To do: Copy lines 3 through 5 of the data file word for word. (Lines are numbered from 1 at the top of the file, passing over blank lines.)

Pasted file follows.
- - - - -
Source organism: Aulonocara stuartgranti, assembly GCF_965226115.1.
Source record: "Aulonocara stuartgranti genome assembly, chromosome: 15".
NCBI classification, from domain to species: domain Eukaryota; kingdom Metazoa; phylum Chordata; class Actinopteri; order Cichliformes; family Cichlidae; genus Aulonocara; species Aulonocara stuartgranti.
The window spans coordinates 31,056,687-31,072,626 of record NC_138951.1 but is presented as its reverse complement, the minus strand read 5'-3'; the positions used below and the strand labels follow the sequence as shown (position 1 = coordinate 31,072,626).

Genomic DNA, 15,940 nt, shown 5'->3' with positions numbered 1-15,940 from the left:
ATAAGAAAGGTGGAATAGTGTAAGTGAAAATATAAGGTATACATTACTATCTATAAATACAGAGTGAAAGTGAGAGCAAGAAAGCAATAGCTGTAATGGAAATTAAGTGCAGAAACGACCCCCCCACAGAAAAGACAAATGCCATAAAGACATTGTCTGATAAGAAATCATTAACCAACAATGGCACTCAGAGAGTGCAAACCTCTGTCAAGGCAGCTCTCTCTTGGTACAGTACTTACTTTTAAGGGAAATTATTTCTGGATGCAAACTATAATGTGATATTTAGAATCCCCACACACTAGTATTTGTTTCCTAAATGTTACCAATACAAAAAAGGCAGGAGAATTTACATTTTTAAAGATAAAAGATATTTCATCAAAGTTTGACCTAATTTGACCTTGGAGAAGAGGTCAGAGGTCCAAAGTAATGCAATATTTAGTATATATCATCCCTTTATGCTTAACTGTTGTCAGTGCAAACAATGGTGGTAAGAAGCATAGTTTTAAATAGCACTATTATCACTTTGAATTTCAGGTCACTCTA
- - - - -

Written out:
NCBI classification, from domain to species: domain Eukaryota; kingdom Metazoa; phylum Chordata; class Actinopteri; order Cichliformes; family Cichlidae; genus Aulonocara; species Aulonocara stuartgranti.
The window spans coordinates 31,056,687-31,072,626 of record NC_138951.1 but is presented as its reverse complement, the minus strand read 5'-3'; the positions used below and the strand labels follow the sequence as shown (position 1 = coordinate 31,072,626).

Genomic DNA, 15,940 nt, shown 5'->3' with positions numbered 1-15,940 from the left: